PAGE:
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To make an assertion that this decision of the RCA could result in Orthodox Jews not receiving organs is anti-Rabbinic, alarmist, and irresponsible journalism that is reminiscent of the type of approach that ant-semites use to advance their agenda. Such an assertion is laughable. I am not surprised, as this is typical of the "Jewish" Week.
the above discussion is asininie. I received a cadaveric liver transplant 5 years ago. Afterwards, I wanted to show respect to the organizations that was involved by volunteering with them. I also studied the Dinim that were involved, specifically the SHU"T of the Gedolai Horaah. Certain points need to be clarified for the general public. 1. there is a major difference between "brain dead" and "brain stem dead". the hospitals use "brain dead" as the legal criteria. Rabbi Tendler wants to allow "brain stem dead" and the Gedolai HaPoskim only permit a person to be declared dead if the heart and lungs stop functioning. anything less than that is murder!. At this time, the hospitals use the Harvard criteria which even Rabbi Tendler and the Isreali Rabbinut consider to be murder. 2.Those who say that it causes a differential between Jews and Non-Jews are correct. So does the other Mitzvos that we do keep. we are different from them, and we need to accept that. on the surface, it seems to be to our disadvantage, but somehow or another, we are still here, testifying by our very existance to the truth of the Torah. 3. Not every yookel who claims to be a Rabbi is competent to engage in this debate. I see insults and deridements even mudslinging. Those who keep the Torah and follow the Shulchan Aruch need to ignore those pitiful self hating Jews who have no respect for Halachah. And those who claim that Halachah is not relevant in 'modern' society, please refer to comment #2. I personally am facing the requirement for a kidney transplant. I put my faith in G-d that whatever the outcome, it will be for the best.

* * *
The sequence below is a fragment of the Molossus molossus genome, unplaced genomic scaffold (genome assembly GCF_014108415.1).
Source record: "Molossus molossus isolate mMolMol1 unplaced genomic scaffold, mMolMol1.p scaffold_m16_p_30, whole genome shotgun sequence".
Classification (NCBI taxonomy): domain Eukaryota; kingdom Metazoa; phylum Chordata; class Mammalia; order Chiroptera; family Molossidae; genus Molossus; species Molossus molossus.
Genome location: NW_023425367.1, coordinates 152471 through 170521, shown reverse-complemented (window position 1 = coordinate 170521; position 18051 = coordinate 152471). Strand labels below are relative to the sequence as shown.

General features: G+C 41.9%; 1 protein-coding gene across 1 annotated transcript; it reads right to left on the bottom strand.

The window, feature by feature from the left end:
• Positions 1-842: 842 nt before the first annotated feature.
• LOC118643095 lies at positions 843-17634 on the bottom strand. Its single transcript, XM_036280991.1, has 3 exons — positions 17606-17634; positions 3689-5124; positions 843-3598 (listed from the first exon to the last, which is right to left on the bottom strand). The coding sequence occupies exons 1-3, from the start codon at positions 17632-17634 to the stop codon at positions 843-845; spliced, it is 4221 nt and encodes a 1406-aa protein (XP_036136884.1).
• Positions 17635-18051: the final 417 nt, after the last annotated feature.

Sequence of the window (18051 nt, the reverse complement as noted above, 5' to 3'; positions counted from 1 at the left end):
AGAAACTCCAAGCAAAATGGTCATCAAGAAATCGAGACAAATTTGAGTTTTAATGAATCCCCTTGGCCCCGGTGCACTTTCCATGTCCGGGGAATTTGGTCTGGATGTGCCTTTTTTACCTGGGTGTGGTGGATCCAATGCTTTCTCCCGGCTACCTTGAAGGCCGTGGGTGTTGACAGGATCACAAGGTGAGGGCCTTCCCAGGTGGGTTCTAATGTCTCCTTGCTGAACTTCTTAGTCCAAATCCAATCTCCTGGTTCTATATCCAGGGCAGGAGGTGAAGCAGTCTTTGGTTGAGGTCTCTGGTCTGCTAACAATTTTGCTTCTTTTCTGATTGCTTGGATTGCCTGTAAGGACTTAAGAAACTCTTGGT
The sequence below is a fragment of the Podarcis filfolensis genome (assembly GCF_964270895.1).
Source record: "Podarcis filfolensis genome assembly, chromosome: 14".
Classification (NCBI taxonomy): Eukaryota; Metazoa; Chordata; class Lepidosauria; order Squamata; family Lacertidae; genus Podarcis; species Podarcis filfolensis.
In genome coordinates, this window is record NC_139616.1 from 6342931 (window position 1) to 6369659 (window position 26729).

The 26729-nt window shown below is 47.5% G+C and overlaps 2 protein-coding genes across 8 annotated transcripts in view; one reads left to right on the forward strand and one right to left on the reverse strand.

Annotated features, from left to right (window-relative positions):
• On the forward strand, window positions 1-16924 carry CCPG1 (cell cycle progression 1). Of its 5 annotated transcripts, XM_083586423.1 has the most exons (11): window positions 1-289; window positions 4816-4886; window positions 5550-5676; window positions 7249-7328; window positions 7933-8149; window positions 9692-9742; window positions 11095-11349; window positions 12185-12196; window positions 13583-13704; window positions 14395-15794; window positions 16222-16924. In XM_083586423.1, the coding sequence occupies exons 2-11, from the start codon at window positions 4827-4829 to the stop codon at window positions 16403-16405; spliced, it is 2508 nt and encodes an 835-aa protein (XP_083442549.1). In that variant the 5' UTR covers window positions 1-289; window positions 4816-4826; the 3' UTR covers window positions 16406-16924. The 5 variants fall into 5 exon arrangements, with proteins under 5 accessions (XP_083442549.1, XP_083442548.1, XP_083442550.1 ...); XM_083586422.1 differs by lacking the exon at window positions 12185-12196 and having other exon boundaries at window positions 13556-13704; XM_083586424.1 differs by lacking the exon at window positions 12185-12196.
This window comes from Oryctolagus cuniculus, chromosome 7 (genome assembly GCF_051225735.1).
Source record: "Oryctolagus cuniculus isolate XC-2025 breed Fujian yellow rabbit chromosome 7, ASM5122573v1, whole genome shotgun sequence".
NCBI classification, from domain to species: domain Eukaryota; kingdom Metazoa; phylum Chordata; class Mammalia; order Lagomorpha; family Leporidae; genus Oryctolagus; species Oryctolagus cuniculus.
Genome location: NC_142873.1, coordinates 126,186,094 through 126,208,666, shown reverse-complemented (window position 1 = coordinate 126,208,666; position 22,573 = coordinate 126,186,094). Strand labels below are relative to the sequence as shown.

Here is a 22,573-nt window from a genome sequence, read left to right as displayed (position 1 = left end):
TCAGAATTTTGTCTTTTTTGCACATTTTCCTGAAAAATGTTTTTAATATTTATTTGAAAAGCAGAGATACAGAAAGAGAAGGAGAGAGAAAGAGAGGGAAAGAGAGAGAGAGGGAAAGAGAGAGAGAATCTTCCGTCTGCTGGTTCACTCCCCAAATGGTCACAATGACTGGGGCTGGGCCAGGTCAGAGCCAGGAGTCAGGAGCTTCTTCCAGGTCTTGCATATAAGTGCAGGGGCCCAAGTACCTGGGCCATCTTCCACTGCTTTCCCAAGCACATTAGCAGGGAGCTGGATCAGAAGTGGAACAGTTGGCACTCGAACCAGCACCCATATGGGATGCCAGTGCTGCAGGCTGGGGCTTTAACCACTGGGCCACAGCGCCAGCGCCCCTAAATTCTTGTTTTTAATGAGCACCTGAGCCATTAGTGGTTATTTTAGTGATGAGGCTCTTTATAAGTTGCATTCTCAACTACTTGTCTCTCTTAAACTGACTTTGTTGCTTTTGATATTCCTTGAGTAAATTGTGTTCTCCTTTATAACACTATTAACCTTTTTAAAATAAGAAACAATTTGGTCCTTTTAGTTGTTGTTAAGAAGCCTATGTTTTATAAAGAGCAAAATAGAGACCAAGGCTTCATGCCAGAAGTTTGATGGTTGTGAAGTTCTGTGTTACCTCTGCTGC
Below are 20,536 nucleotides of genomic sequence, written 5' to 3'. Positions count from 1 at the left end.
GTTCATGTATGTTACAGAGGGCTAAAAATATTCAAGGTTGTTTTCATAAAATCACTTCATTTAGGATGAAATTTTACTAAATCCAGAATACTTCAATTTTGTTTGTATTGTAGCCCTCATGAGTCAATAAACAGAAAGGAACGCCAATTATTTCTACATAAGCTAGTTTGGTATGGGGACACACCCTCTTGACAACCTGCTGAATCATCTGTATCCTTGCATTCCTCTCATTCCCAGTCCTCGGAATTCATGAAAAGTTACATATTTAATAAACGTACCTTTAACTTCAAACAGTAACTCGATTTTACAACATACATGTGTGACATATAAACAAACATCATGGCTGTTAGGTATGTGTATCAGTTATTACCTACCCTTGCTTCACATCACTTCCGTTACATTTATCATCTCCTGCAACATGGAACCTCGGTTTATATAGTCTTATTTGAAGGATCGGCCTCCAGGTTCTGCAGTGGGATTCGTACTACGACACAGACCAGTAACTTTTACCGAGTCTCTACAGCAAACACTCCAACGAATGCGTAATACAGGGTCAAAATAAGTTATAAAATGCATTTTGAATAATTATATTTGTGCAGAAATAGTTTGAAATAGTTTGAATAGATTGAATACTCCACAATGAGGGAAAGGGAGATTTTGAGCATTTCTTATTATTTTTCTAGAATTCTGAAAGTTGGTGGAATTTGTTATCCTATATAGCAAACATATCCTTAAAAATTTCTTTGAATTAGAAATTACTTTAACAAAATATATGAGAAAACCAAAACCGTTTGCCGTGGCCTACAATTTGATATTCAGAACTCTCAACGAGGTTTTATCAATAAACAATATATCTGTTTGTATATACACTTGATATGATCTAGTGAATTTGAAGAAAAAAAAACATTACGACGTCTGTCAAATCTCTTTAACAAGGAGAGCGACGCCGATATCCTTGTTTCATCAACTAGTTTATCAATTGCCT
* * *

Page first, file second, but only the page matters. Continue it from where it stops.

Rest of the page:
Please see the information I have posted at the blog Hirhurim available here: . You will see that many who fulfill the Harvard criteria can be considered dead according to halacha. Sometimes additional testing should be done. You will also see that the position that you advocate actually does not make logical sense. One reason, for the mudslinging, although it certainly does not excuse it, is that the RCA has not been straightforward in it's presentation. While it claims to be presenting information, and the impression is that it is unbiased, they only give the medical information that opposes 'brain death', and do not include anything that supports it. I wish you hatzlacha and refuah shelama.
Rabbi Hershel Billet says: to "embrace the minority opinion because that is the only way the community will be able to donate vital organs and also receive vital organs." And since the majority of halachic authorities and doctors in Israel accept the brain death criteria, it should be supported because "Israel must have a serious organ donation possibility in order to save lives." It sounds to me as if the Rabbi is advocating murder in order that others receive vital organs. His logic is skewed. First a determination as to whether this is halachikly justified must be made. The means don't justify the end. Others mentioned that if diagnosed properly then a brain-dead patient has never returned. They say that those who did return weren't diagnosed correctly. OK. I buy it. But maybe it's just not woth pulling the plug because of mistaken diagnoses.